While I was at Amsterdam, the owner showed me a Gran Sport “pillbox” front derailleur. Practically every front derailleur you will see will be a parallelogram. However two of the Gran Sport front derailleur were rod actuated; one was hand operated and the other was the pillbox (the hand operated is extremely rare). This pillbox actually works very well and will easily be the oldest part on my bike.

In order to make it ride-able I scavenged a wheelset and a mis-matched set of brakes. The front brake was off the same bike as the wheelset. I converted my Peugeot to a fixed gear and bought a new fixed wheelset. I also replaced the front brake, an older Shimano BR-105 (BR-1050) with a newer 105, as the new wheelset made the older brake too long; it worked great on the project frame’s fork. I also needed a rear brake, which can either be a standard rear or a recessed front (the recessed front caliper has a long enough post to work as a standard rear). What I found was a recessed front Suntour caliper (Cyclone 7000). The Suntour caliper is as high quality as the Shimano 105, but the aluminum was discolored from corrosion. However I have a little experience with cleaning up aluminum which involves 320 grit sandpaper, followed by 400 grit and then some light polishing with a Dremel tool and it buffed out amazingly well (used the same process on the seatpost, again with good/great results).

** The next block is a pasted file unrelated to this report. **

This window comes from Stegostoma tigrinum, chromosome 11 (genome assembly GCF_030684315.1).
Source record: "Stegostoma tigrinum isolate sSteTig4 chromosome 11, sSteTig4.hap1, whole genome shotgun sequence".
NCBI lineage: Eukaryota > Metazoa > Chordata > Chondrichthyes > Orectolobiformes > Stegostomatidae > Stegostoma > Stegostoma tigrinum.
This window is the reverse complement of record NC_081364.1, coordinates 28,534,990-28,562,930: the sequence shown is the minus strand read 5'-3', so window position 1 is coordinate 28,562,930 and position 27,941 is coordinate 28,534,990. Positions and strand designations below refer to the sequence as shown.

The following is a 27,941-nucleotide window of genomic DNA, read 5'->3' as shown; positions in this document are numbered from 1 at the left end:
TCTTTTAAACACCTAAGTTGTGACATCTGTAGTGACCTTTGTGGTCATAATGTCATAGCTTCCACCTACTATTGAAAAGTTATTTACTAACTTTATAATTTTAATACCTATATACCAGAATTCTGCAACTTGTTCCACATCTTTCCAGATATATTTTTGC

A near catastrophe occurred on my first ride when I sucked the rear derailleur, meaning when I shifted to the lowest gear, the rear derailleur went right into the wheel spokes and chewed it up like a blender. Fortunately I had another derailleur in the wings that I bought on a whim. Besides a slight wobble in the rear wheel that took 5 minutes to true and a slightly bent hanger that straightened with little effort I actually cheated it out a bit, which is not a big deal with these in-line parallelogram derailleurs), I was back on the road. I'm thinking the cause was a bent backing plate on the derailleur that I forgot to check before I went out for the ride. The second derailleur worked like a charm and I went on a 3 hour ride including about 8 miles of a fire road. This one of the smoothest and comfortable bikes I have ever ridden. It also seems I always get a frame 2mm or 3mm too big and I have grown used to it (I'm 5'10" and the frame is a 57cm). Maybe there is something to some of the Rivendell school of thought.